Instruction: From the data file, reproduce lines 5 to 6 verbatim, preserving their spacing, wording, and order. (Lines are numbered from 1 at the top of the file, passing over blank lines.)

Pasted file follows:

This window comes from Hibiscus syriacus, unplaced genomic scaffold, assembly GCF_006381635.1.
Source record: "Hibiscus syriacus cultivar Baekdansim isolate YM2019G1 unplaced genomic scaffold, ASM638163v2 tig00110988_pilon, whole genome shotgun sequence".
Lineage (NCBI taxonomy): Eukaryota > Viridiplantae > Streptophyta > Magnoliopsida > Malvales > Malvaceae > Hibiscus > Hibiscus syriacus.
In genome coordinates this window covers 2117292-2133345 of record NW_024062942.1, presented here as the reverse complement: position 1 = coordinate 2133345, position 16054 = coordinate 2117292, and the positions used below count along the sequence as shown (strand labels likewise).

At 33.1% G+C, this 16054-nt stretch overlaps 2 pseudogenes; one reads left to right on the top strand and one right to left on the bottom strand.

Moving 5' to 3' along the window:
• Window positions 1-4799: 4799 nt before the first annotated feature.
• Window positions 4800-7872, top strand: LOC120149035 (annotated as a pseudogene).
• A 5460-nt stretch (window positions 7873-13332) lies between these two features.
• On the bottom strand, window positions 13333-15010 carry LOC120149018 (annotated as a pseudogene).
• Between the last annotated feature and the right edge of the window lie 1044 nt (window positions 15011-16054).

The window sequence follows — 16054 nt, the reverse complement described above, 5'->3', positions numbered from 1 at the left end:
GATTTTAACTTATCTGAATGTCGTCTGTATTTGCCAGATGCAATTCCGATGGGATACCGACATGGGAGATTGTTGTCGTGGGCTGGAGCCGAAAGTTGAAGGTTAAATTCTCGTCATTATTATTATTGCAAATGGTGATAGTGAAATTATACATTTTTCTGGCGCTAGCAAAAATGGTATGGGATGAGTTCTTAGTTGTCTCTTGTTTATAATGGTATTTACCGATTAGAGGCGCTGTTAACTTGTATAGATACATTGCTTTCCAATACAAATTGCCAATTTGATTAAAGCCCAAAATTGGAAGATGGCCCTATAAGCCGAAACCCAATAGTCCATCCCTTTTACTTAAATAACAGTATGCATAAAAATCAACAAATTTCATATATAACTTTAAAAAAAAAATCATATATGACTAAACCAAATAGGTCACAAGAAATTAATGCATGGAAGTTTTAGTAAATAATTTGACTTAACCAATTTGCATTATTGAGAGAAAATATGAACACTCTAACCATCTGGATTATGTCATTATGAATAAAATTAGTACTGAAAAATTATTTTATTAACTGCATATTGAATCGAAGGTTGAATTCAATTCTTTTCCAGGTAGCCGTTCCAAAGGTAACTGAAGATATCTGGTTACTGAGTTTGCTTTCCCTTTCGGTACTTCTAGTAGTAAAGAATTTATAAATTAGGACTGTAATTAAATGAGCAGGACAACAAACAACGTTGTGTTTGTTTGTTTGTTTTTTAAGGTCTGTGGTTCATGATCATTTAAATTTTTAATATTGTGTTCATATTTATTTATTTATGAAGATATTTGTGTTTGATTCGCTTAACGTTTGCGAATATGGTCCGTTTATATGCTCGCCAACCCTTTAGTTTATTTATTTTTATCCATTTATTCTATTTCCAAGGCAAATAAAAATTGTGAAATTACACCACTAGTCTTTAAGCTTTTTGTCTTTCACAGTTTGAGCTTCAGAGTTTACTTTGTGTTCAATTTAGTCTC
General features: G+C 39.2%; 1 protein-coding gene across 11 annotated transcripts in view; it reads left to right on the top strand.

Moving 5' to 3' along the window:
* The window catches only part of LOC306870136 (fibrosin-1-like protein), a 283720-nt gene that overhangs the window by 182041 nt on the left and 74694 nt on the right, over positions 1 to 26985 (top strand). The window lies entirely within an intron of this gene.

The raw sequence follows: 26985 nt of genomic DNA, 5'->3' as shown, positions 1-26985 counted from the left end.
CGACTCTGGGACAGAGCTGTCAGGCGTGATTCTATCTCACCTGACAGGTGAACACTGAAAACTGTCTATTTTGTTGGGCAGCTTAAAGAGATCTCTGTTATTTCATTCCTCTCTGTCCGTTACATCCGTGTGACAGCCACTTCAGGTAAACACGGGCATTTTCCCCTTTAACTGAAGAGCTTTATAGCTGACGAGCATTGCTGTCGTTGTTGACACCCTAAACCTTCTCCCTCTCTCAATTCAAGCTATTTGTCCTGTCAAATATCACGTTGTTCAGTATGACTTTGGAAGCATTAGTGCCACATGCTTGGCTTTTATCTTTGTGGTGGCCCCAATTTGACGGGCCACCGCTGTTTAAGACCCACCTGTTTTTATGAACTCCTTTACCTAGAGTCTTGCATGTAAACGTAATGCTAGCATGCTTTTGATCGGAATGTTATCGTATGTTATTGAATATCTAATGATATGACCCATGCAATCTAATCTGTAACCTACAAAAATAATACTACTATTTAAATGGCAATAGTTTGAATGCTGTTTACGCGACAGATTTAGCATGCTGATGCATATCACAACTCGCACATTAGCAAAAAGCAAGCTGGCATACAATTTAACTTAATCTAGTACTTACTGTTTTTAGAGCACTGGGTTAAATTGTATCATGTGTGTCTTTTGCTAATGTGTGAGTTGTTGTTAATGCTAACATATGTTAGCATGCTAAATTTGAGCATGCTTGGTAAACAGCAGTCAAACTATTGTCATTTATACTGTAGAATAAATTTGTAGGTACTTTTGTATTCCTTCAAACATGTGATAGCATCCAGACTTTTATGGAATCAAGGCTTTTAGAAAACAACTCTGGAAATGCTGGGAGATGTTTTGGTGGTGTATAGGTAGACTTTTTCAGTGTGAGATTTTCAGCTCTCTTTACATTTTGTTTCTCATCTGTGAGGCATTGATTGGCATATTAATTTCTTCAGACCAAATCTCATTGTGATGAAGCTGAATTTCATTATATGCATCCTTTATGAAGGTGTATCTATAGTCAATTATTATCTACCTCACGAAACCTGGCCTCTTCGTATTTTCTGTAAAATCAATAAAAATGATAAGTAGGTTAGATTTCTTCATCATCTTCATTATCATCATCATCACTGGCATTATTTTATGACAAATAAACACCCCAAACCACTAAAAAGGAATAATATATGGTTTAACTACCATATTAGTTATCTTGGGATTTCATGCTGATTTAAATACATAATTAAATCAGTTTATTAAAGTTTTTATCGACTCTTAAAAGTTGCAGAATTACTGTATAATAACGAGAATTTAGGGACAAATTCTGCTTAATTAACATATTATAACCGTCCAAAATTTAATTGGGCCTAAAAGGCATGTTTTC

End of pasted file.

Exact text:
At 33.1% G+C, this 16054-nt stretch overlaps 2 pseudogenes; one reads left to right on the top strand and one right to left on the bottom strand.

Moving 5' to 3' along the window: